Copyright Tribunal sides with Meltwater and iSentia against Copyright Agency

The Copyright Tribunal has ruled to accept the Copyright Licence proposal put forward by Meltwater almost in its entirety after a four year battle with The Copyright Agency.

The Tribunal rejected the proposed license structure from The Copyright Agency which would have resulted in a 300% increase in costs.

Instead, it has accepted in full the offer proposed by Meltwater, as well as ruling that Meltwater is now able to enjoy an expanded set of rights regarding the use and distribution of the content across Asia Pacific. This includes the expansion of the library of content from six to 12 month and the extension of the licence term to four years. Publishers will also be barred from withdrawing titles from the license when it comes into effect, something which will give greater security to Meltwater and its clients.

The Copyright Agency collects fees from the companies which reproduce the content, and then distributes money to most publishers (last year, both News Corp’s The Australian and Nine’s The Australian Financial Review ditched the agency to instead enter into direct licensing deals with the media monitors).

The case, which was commenced by Meltwater in 2017, was driven by the company’s ambition to set a new price for content and ensure that there was one set of clear rules that all players in the industry could follow. In June 2018, iSentia, now Access Intelligence, joined the proceedings.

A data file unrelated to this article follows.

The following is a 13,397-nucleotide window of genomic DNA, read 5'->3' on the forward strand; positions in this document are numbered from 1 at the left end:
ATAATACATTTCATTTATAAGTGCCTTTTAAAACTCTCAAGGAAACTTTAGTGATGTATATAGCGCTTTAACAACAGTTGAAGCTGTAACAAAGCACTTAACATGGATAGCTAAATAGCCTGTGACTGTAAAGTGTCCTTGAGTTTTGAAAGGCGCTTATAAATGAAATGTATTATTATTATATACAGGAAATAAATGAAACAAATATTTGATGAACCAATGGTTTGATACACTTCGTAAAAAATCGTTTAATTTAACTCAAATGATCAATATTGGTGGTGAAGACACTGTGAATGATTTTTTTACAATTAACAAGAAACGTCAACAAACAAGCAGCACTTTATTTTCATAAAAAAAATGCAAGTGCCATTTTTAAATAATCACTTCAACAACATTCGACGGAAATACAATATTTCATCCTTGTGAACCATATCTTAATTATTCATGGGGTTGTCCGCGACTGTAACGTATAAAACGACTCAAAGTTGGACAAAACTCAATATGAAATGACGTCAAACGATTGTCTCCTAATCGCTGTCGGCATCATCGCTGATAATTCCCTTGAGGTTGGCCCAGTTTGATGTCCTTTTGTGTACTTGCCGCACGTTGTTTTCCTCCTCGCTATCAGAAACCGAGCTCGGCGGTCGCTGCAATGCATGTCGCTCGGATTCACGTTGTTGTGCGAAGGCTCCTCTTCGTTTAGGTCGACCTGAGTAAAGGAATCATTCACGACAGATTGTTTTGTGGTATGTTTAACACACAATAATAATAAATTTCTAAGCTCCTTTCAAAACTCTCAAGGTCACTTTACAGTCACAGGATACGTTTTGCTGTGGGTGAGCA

Streem was also originally part of the proceedings – but withdrew at the end of last year and entered into a new licensing agreement with the Copyright Agency. The three major media monitoring companies made separate applications in the tribunal seeking a cut in copyright fees.

Following the Streem agreement, the tribunal adjourned the proceedings to give iSentia and Meltwater time to consider that new model in the context of their Tribunal applications. The hearing resumed in February 2021 and ran for three weeks with additional days in March for closing submissions.

Meltwater executive director, APAC, David Hickey, commented: “Meltwater is absolutely delighted with the tribunal’s decision. It is a complete vindication of our efforts over the course of the last four years, and of our commitment to our customers.

“This fight was never about trying to avoid paying a fair payment for content licences. Rather we were seeking to establish a fair and even playing field and to ensure that our customers would be able to continue to enjoy the level of service and value that we provide them, at a price that would still be feasible for them to pay for that service.

iSentia chief executive, Ed Harrison said: “We are pleased with the Tribunal’s decision, but this is not about winners and losers. We believe this is a major achievement. We were always seeking the establishment of a long-term framework that would provide a level playing field for media monitoring organisations, fair prices for our clients, and ongoing certainty for all participants including publishers”

The tribunal’s decision included that the rate for the press clip rate shall be $1.39 rather than $1.31. Given the complexity of the matter and the tribunal’s reasoning, the Copyright Agency is considering the decision and its implications before responding further. However, the decision is contrary to Copyright Agency’s position as to the fair value of news articles and it will be considering its avenues for judicial review of the decision.


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